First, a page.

A round up of the books I've read throughout November:-
Historical Fiction / Literature & Romance - "The story of a timeless place that one day wakes up to find itself in the jaws of history. The place is the Greek island of Cephallonia, where gods once dabbled in the affairs of men and the local saint periodically rises from his sarcophagus to cure the mad. Then the tide of World War II rolls onto the island's shores in the form of the conquering Italian army."
An epic story that sends the reader on a rollercoaster of emotions through a plotline that takes you from WW2 to the 1990s. There's love (of course), war, humour and inevitable tragedy to complete the ride. Although Captain Corelli's Mandolin is often referred to as a romance novel, I found the parts on the war much more interesting because Bernieres has a habit of writing like a historian and goes into a lot of depth with it. However the way he describes both love and war as themes in the book is enticing, as both are told through beautifully descriptive prose and the love triangle between Captain Corelli, Pelagia and Mandras is heartbreaking and riveting at the same time. The ending was so disappointing though! [3/5]
(2) Doctor Sleep by Stephen King
Contemporary Horror / Fantasy Thriller - "Sequel to The Shining, a novel about the now middle-aged Dan Torrance (the boy protagonist of The Shining) and the very special twelve-year-old girl he must save from a tribe of murderous paranormals."
The Shining is one of my all time favourite books, so I was beyond excited when I first heard of the rumours that King was writing a sequel. It had been speculated for some time, but didn't seem real until it actually hit the shelves and was waiting for me to read it in all its glory. Doctor Sleep finds Dan Torrance as a man struggling with adult life. He's an alcoholic like his father was, sleeps around and generally doesn't contribute much to society. He's still haunted by what happened during that eventful night at The Overlook Hotel but numbs his 'Shining' with plenty of booze. Danny finally hits rock bottom and moves to a different town to start over, but things aren't quite as easy as that. This was a fun read, filled with suspense and interesting characters. I'd recommend reading The Shining before picking this up because there are so many little quirks that'll make the book even more fun to read, but it's not completely essential as you can enjoy it as a novel in its own right as well. [4/5]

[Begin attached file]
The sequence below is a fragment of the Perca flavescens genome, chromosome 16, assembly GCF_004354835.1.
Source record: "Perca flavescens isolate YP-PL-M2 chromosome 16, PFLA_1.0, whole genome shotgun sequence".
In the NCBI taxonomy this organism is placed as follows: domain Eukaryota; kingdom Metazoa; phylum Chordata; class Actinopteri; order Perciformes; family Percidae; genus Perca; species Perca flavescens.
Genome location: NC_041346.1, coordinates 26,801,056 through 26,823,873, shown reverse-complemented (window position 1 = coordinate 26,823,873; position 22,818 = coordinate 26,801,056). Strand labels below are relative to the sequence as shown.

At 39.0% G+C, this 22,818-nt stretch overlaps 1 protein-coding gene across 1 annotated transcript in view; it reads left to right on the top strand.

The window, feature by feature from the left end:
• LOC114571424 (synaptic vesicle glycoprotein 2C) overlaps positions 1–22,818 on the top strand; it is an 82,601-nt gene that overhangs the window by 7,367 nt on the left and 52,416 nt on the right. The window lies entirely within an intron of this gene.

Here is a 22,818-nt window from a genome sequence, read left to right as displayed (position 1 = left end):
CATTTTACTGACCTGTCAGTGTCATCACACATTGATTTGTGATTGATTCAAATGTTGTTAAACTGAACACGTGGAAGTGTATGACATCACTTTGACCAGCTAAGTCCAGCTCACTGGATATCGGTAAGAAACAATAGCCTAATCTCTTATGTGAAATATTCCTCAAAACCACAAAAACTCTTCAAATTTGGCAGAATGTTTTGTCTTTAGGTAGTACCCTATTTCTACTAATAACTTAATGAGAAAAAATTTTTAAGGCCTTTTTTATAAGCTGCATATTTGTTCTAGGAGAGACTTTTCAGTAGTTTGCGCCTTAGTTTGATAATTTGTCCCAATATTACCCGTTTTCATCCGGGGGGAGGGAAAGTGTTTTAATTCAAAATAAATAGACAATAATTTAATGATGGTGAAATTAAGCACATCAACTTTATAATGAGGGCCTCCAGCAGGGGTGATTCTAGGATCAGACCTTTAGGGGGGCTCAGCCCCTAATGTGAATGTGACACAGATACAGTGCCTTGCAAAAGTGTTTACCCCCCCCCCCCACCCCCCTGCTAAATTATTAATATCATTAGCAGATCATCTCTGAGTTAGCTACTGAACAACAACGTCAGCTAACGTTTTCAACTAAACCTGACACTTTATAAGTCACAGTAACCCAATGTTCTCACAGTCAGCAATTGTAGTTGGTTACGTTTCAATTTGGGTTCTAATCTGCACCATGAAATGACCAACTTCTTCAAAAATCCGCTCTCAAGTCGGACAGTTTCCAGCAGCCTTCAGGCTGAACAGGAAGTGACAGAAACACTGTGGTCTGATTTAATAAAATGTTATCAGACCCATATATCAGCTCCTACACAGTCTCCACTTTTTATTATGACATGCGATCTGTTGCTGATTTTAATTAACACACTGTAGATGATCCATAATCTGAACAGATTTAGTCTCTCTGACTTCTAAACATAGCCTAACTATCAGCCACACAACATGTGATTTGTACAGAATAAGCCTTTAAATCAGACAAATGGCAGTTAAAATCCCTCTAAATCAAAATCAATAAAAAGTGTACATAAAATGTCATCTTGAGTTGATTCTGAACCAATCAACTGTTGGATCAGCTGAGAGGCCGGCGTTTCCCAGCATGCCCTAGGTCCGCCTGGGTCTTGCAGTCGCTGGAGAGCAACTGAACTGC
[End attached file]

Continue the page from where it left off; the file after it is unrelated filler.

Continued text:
(3) The Graduate by Charles Webb
Coming of Age Romance - "Classic novel about a naive college graduate adrift in the shifting social and sexual mores of the 1960s."
I've seen the film and watched it as a play years ago, so it was about time that I sat down and read the book. The Graduate in novel form comes across as really dated and cheesy (as the film does I guess!), with some of the lines being just too cringeworthy to repeat (I was giggling like a schoolgirl throughout much of this slim book). That aside, it's a decent coming-of-age story that makes for an easy read, but just don't spoil the fun and try to read anything deeper into it - take it for what it is. [3/5]
(4) Time's Arrow by Martin Amis
Contemporary Fantasy / Experimental Literature - "Doctor Tod T. Friendly dies and then feels markedly better, breaks up with his lovers as a prelude to seducing them, and mangles his patients before he sends them home. And all the while Tod's life races backward toward the one appalling moment in modern history when such reversals make sense."
Possibly one of the weirdest and most confusing books I've ever read. This may be due to the fact the story goes backwards in time, which doesn't sound that odd, but it's told to the reader via a self-aware conscience that appears to be connected, yet sometimes separate, from the protagonist's body (yeah...). Now, Amis is well known for being creative with his writing, but it's the predictability of the story that really let it down as you already know what's going to happen (Tod is a Nazi doctor at Auschwitz, you know what's coming). I guess I was expecting more bursts of description to hook me in or a twist somewhere, but it fell too flat in too many places. Interesting concept, just poorly executed. [2/5]
(5) Microserfs by Douglas Coupland
Contemporary 90s Pop Culture / Satire - "Narrated in the form of a Powerbook entry by Dan Underwood, a computer programmer for Microsoft, this state-of-the-art novel about life in the '90s follows the adventures of six code-crunching computer whizzes."
An amusing, fictitious journal account of an ex- computer programmer who worked for Microsoft in the booming mid-nineties and is now looking to find some actual meaning to his life. This is classic Coupland; witty one liners mixed with lots of cynicism and the type of philosophical questions only people in their 20s tend to ask, all sprinkled with obligatory pop culture references. An entertaining read for anyone who's ever been interested in computers, fascinated by the amount of money Bill Gates has made, or simply those who grew up in the nineties.
What have you been reading recently?
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